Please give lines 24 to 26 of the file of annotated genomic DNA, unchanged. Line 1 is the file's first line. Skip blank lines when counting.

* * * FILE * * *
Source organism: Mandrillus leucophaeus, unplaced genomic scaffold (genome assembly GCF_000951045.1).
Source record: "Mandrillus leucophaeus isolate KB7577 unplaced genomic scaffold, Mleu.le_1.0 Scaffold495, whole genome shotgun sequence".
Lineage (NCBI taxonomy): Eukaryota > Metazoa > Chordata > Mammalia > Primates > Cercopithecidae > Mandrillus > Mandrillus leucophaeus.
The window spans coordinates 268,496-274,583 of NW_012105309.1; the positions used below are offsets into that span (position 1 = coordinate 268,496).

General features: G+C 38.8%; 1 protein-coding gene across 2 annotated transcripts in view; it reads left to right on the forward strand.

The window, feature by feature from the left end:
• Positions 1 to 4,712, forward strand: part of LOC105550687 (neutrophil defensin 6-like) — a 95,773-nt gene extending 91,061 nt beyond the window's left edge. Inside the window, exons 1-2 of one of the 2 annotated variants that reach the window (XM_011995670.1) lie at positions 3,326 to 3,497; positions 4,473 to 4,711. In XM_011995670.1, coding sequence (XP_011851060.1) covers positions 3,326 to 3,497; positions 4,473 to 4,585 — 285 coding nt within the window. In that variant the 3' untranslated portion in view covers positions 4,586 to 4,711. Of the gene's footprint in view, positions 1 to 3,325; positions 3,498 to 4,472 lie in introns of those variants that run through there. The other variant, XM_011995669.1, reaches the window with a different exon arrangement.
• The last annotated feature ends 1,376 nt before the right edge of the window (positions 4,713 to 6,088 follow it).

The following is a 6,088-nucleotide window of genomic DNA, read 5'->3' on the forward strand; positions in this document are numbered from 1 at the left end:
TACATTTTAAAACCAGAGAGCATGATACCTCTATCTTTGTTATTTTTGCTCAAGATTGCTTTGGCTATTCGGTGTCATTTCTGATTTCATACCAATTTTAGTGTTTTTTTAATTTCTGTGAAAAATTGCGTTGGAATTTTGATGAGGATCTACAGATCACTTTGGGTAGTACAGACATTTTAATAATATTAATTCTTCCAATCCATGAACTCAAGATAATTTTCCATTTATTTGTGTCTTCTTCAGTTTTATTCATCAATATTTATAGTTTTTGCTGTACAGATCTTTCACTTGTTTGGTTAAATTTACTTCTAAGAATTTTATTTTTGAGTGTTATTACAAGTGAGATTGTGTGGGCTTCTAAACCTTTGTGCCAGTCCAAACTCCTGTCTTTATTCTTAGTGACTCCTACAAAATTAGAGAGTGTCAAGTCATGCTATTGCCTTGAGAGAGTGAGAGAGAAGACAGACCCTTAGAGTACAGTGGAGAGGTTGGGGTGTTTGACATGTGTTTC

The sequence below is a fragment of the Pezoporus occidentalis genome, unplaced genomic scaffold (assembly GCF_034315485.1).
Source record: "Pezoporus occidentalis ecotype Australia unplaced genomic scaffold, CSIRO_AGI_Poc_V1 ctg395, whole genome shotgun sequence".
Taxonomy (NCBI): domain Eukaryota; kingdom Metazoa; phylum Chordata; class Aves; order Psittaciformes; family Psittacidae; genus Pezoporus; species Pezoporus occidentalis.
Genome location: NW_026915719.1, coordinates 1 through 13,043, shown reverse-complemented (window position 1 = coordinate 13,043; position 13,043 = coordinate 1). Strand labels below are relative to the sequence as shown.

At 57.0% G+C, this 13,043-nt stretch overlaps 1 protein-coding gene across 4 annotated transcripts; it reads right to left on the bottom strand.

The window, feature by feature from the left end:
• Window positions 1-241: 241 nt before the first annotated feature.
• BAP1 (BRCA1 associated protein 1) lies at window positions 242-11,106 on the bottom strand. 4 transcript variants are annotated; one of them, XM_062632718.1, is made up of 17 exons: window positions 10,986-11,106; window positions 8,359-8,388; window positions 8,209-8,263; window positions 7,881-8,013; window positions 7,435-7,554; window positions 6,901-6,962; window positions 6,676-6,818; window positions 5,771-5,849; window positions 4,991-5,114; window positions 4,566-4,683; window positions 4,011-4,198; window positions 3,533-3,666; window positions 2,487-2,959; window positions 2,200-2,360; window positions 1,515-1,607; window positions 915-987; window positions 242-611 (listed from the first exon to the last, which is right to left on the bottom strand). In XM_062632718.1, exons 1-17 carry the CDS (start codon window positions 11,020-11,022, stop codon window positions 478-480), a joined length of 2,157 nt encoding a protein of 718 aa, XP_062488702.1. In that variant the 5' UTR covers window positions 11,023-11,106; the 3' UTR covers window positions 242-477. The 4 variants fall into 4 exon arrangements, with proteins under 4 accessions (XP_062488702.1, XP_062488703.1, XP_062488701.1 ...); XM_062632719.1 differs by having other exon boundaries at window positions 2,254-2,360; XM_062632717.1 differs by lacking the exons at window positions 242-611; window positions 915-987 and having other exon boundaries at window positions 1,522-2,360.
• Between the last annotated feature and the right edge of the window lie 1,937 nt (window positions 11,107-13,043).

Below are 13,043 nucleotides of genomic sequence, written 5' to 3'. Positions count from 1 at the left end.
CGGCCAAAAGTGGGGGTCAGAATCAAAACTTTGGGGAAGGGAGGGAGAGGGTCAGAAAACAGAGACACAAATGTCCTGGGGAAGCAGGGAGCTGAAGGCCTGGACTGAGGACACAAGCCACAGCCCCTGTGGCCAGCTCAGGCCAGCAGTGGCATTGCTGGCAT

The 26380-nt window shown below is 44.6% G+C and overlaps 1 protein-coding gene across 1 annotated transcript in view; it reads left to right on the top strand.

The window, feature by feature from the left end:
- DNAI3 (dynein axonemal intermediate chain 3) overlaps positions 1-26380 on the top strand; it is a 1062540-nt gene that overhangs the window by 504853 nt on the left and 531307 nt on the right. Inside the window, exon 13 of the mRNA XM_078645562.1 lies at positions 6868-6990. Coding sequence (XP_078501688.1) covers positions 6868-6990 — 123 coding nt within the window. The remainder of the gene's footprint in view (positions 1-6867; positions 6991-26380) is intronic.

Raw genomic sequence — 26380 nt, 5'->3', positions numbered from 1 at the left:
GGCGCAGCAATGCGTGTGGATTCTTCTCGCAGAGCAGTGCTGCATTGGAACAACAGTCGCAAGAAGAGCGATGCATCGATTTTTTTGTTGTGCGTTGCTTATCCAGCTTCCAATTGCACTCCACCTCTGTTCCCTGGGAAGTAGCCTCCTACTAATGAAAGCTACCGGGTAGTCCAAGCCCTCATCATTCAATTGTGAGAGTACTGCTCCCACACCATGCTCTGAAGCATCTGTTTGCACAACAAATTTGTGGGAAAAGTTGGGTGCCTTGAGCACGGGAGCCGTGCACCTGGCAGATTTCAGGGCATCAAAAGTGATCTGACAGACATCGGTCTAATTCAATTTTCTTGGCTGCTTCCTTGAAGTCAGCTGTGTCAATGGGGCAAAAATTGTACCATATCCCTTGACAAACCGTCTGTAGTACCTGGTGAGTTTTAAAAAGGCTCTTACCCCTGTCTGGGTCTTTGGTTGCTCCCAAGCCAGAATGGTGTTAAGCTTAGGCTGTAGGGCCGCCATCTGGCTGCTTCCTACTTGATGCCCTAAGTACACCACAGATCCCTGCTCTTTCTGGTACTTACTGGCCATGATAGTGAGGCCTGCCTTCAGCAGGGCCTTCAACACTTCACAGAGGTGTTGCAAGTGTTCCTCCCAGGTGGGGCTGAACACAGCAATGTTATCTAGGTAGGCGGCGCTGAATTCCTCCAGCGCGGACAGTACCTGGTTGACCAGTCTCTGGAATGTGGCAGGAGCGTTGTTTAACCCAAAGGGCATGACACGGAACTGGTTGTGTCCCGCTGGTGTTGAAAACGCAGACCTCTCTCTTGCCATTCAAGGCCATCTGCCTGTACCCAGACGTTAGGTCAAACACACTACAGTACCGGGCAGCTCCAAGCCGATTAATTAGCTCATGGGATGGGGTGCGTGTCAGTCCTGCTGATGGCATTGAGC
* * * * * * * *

- DNAI3 (dynein axonemal intermediate chain 3) overlaps positions 1-26380 on the top strand; it is a 1062540-nt gene that overhangs the window by 504853 nt on the left and 531307 nt on the right. Inside the window, exon 13 of the mRNA XM_078645562.1 lies at positions 6868-6990. Coding sequence (XP_078501688.1) covers positions 6868-6990 — 123 coding nt within the window. The remainder of the gene's footprint in view (positions 1-6867; positions 6991-26380) is intronic.

Raw genomic sequence — 26380 nt, 5'->3', positions numbered from 1 at the left:
GGCGCAGCAATGCGTGTGGATTCTTCTCGCAGAGCAGTGCTGCATTGGAACAACAGTCGCAAGAAGAGCGATGCATCGATTTTTTTGTTGTGCGTTGCTTATCCAGCTTCCAATTGCACTCCACCTCTGTTCCCTGGGAAGTAGCCTCCTACTAATGAAAGCTACCGGGTAGTCCAAGCCCTCATCATTCAATTGTGAGAGTACTGCTCCCACACCATGCTCTGAAGCATCTGTTTGCACAACAAATTTGTGGGAAAAGTTGGGTGCCTTGAGCACGGGAGCCGTGCACCTGGCAGATTTCAGGGCATCAAAAGTGATCTGACAGACATCGGTCTAATTCAATTTTCTTGGCTGCTTCCTTGAAGTCAGCTGTGTCAATGGGGCAAAAATTGTACCATATCCCTTGACAAACCGTCTGTAGTACCTGGTGAGTTTTAAAAAGGCTCTTACCCCTGTCTGGGTCTTTGGTTGCTCCCAAGCCAGAATGGTGTTAAGCTTAGGCTGTAGGGCCGCCATCTGGCTGCTTCCTACTTGATGCCCTAAGTACACCACAGATCCCTGCTCTTTCTGGTACTTACTGGCCATGATAGTGAGGCCTGCCTTCAGCAGGGCCTTCAACACTTCACAGAGGTGTTGCAAGTGTTCCTCCCAGGTGGGGCTGAACACAGCAATGTTATCTAGGTAGGCGGCGCTGAATTCCTCCAGCGCGGACAGTACCTGGTTGACCAGTCTCTGGAATGTGGCAGGAGCGTTGTTTAACCCAAAGGGCATGACACGGAACTGGTTGTGTCCCGCTGGTGTTGAAAACGCAGACCTCTCTCTTGCCATTCAAGGCCATCTGCCTGTACCCAGACGTTAGGTCAAACACACTACAGTACCGGGCAGCTCCAAGCCGATTAATTAGCTCATGGGATGGGGTGCGTGTCAGTCCTGCTGATGGCATTGAGC